- formiminoglutamic acid,
Origin of formidable
Examples from the Web for formidable
But while the obstacles to evidence-based governance are formidable, they are not insurmountable.
At Michigan, he would be a formidable recruiter, able to evoke the tradition of his former iconic coach, Bo Schembechler.Is Any College Football Coach Worth $60 Million? Jim Harbaugh Is|Jesse Lawrence|December 20, 2014|DAILY BEAST
She has been formidable from start to finish, and is one of the hardest workers in the company.William, Kate, and Jay Z’s Favorite Art Star: Alexander Gilkes' World of Rock Stars and Royalty|Tim Teeman|December 10, 2014|DAILY BEAST
Mired in ideological warfare, America faces her most formidable opponent yet— herself.The Post-Brown and Garner Question: Who ‘Deserves’ to Die?|Goldie Taylor|December 9, 2014|DAILY BEAST
But the settlers are a formidable constituency and felt threatened having all those Palestinians around.
The common serpent was unknown to us; but with our voices alone we managed to make a formidable noise.Christmas Stories from French and Spanish writers|Antoinette Ogden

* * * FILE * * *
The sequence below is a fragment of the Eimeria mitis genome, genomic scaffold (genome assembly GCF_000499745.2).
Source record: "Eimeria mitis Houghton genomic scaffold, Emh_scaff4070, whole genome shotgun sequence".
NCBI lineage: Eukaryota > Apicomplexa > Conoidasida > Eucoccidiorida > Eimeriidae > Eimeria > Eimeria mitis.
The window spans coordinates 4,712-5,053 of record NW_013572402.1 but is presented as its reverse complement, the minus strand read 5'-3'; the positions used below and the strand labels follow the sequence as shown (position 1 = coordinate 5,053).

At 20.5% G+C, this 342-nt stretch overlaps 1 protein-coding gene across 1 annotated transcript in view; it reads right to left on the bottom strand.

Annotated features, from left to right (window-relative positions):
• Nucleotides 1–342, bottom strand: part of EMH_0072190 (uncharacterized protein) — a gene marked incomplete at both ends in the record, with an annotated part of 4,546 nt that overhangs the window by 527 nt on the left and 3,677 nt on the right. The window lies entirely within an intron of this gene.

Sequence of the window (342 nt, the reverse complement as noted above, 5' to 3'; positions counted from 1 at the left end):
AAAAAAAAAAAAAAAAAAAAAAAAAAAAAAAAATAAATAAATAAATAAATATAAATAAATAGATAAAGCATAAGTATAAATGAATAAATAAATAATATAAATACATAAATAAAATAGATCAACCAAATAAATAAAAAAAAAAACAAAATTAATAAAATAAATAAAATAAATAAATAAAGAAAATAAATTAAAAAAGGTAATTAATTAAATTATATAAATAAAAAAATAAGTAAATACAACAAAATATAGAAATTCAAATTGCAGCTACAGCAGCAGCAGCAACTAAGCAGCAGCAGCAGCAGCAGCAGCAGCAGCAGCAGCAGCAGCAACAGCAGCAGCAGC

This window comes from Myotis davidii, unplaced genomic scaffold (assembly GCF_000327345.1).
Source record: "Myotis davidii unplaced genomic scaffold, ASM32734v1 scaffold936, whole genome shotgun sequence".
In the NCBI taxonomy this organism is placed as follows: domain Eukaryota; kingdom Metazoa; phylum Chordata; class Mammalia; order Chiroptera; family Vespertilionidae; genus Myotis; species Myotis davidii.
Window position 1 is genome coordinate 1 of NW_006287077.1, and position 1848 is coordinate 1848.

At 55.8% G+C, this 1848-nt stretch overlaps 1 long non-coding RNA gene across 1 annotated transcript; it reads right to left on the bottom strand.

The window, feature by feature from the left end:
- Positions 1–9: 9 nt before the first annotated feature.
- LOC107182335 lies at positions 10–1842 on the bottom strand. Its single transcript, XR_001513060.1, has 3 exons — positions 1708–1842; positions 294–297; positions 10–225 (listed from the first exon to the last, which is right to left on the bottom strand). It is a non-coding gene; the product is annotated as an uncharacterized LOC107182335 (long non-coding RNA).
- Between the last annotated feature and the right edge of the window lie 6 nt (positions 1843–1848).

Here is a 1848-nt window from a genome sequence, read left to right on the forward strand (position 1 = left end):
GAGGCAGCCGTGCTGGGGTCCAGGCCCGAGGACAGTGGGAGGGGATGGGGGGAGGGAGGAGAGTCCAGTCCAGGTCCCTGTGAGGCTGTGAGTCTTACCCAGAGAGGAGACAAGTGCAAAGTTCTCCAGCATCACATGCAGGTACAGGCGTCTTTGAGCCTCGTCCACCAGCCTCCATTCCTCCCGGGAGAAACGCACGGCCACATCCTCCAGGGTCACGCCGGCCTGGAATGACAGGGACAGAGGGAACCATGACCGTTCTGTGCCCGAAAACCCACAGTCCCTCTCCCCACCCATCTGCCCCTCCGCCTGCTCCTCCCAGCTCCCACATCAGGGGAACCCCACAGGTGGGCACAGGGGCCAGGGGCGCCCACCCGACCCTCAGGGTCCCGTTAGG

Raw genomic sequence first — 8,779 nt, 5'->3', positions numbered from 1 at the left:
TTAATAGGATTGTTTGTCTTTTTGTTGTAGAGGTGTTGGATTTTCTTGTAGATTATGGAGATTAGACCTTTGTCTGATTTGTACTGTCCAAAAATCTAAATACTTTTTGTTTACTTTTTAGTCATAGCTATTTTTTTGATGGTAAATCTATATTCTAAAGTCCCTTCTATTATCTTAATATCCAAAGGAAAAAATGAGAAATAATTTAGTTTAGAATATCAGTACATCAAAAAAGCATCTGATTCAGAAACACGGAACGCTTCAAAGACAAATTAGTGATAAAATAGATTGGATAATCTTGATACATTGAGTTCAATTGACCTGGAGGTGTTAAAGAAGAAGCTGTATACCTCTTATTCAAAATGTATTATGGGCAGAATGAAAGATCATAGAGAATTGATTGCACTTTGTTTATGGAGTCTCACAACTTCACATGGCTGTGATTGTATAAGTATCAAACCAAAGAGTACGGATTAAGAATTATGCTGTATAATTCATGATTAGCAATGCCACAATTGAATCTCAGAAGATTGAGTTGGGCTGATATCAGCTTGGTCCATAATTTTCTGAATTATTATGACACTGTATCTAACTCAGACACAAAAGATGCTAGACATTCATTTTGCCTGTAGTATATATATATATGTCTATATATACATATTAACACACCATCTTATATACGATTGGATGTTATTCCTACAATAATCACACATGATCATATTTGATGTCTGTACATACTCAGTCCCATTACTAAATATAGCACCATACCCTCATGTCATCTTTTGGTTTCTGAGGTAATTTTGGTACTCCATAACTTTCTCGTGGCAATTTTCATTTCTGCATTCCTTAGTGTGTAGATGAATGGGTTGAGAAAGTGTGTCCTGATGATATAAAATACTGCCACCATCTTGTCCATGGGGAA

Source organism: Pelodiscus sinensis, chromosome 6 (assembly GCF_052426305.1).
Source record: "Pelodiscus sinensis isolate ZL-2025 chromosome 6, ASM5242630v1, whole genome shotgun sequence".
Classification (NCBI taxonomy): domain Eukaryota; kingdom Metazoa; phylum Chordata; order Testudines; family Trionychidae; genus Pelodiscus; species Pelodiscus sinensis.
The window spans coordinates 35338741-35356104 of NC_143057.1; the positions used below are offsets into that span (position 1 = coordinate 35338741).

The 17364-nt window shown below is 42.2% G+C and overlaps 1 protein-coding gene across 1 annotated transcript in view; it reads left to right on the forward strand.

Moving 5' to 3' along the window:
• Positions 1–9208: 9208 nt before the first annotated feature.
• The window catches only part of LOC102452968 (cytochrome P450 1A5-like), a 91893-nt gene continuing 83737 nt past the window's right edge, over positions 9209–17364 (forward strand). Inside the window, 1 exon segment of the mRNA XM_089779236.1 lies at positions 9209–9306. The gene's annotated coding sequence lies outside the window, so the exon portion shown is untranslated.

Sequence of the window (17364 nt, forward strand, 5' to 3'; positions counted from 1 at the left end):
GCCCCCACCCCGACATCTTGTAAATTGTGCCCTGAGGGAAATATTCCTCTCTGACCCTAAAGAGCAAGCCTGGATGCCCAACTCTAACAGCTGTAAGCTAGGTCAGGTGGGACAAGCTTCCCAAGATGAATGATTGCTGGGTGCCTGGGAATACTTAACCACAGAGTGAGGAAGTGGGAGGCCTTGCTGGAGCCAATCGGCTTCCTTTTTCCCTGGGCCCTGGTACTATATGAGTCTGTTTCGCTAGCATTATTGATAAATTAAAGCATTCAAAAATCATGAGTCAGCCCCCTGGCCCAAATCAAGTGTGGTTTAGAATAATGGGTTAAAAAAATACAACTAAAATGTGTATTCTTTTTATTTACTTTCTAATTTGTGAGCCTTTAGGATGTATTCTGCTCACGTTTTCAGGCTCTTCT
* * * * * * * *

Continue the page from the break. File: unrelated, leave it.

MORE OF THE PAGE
Of the two-shot holes, the fourth is excellent, and has a formidable second shot over a big and boarded bunker.The Golf Courses of the British Isles|Bernard Darwin
During that year there was a formidable insurrection of the slaves in Apulia.The History of Rome, Books 37 to the End|Titus Livius
After the giants, came the turn of land and sea monsters, who were almost as formidable as they themselves.Myths of the Rhine|X. B. Saintine
M'tela was a formidable myth, gradually taking shape as a reality.The Leopard Woman|Stewart Edward White
Word Origin for formidable
mid-15c., from Middle French formidable (15c.), from Latin formidabilis "causing fear, terrible," from formidare "to fear," from formido "fearfulness, fear, terror, dread." Related: Formidably.